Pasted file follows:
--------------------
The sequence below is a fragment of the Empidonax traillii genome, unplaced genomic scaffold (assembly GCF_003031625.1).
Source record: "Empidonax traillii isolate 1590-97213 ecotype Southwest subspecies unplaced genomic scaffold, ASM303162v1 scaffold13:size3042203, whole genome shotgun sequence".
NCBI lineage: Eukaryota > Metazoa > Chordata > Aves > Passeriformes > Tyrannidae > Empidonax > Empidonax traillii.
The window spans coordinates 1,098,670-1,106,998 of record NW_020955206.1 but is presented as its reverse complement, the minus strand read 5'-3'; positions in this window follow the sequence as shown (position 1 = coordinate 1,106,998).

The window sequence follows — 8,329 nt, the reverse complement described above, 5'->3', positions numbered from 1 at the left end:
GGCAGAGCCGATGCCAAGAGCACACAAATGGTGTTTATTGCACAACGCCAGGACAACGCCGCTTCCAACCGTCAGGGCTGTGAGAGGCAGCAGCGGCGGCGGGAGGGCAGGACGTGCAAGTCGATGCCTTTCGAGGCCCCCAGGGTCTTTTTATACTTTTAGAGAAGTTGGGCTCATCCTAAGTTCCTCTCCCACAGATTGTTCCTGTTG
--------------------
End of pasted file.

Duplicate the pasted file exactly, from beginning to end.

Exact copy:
The sequence below is a fragment of the Empidonax traillii genome, unplaced genomic scaffold (assembly GCF_003031625.1).
Source record: "Empidonax traillii isolate 1590-97213 ecotype Southwest subspecies unplaced genomic scaffold, ASM303162v1 scaffold13:size3042203, whole genome shotgun sequence".
NCBI lineage: Eukaryota > Metazoa > Chordata > Aves > Passeriformes > Tyrannidae > Empidonax > Empidonax traillii.
The window spans coordinates 1,098,670-1,106,998 of record NW_020955206.1 but is presented as its reverse complement, the minus strand read 5'-3'; positions in this window follow the sequence as shown (position 1 = coordinate 1,106,998).

The window sequence follows — 8,329 nt, the reverse complement described above, 5'->3', positions numbered from 1 at the left end:
GGCAGAGCCGATGCCAAGAGCACACAAATGGTGTTTATTGCACAACGCCAGGACAACGCCGCTTCCAACCGTCAGGGCTGTGAGAGGCAGCAGCGGCGGCGGGAGGGCAGGACGTGCAAGTCGATGCCTTTCGAGGCCCCCAGGGTCTTTTTATACTTTTAGAGAAGTTGGGCTCATCCTAAGTTCCTCTCCCACAGATTGTTCCTGTTG